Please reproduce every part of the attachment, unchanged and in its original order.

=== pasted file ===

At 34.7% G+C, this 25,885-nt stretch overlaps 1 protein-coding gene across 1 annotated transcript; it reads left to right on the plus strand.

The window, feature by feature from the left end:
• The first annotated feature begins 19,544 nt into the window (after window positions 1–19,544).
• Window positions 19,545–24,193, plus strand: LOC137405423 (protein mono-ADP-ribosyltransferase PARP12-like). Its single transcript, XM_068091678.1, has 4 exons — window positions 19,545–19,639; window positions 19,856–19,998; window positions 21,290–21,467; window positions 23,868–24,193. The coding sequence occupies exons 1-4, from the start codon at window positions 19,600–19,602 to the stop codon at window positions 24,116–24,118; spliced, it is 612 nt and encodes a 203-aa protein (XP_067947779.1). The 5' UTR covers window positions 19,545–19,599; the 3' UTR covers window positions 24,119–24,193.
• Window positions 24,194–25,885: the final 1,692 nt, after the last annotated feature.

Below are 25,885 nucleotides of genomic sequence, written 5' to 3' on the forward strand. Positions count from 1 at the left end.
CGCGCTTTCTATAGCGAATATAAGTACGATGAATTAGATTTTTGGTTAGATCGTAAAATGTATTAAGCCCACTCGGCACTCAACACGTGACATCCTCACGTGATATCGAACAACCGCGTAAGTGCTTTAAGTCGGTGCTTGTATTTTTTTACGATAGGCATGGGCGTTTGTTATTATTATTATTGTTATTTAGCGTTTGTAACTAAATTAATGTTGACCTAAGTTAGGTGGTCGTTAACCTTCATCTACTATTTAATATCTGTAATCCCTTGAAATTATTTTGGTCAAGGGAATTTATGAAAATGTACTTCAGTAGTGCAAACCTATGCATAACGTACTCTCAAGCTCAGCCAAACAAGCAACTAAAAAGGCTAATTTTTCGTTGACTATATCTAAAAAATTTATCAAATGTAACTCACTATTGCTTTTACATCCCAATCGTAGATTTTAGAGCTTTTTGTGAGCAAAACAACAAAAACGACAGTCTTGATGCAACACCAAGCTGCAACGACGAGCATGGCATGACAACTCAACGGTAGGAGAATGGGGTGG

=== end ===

At 34.7% G+C, this 25,885-nt stretch overlaps 1 protein-coding gene across 1 annotated transcript; it reads left to right on the plus strand.

The window, feature by feature from the left end:
• The first annotated feature begins 19,544 nt into the window (after window positions 1–19,544).
• Window positions 19,545–24,193, plus strand: LOC137405423 (protein mono-ADP-ribosyltransferase PARP12-like). Its single transcript, XM_068091678.1, has 4 exons — window positions 19,545–19,639; window positions 19,856–19,998; window positions 21,290–21,467; window positions 23,868–24,193. The coding sequence occupies exons 1-4, from the start codon at window positions 19,600–19,602 to the stop codon at window positions 24,116–24,118; spliced, it is 612 nt and encodes a 203-aa protein (XP_067947779.1). The 5' UTR covers window positions 19,545–19,599; the 3' UTR covers window positions 24,119–24,193.
• Window positions 24,194–25,885: the final 1,692 nt, after the last annotated feature.

Below are 25,885 nucleotides of genomic sequence, written 5' to 3' on the forward strand. Positions count from 1 at the left end.
CGCGCTTTCTATAGCGAATATAAGTACGATGAATTAGATTTTTGGTTAGATCGTAAAATGTATTAAGCCCACTCGGCACTCAACACGTGACATCCTCACGTGATATCGAACAACCGCGTAAGTGCTTTAAGTCGGTGCTTGTATTTTTTTACGATAGGCATGGGCGTTTGTTATTATTATTATTGTTATTTAGCGTTTGTAACTAAATTAATGTTGACCTAAGTTAGGTGGTCGTTAACCTTCATCTACTATTTAATATCTGTAATCCCTTGAAATTATTTTGGTCAAGGGAATTTATGAAAATGTACTTCAGTAGTGCAAACCTATGCATAACGTACTCTCAAGCTCAGCCAAACAAGCAACTAAAAAGGCTAATTTTTCGTTGACTATATCTAAAAAATTTATCAAATGTAACTCACTATTGCTTTTACATCCCAATCGTAGATTTTAGAGCTTTTTGTGAGCAAAACAACAAAAACGACAGTCTTGATGCAACACCAAGCTGCAACGACGAGCATGGCATGACAACTCAACGGTAGGAGAATGGGGTGG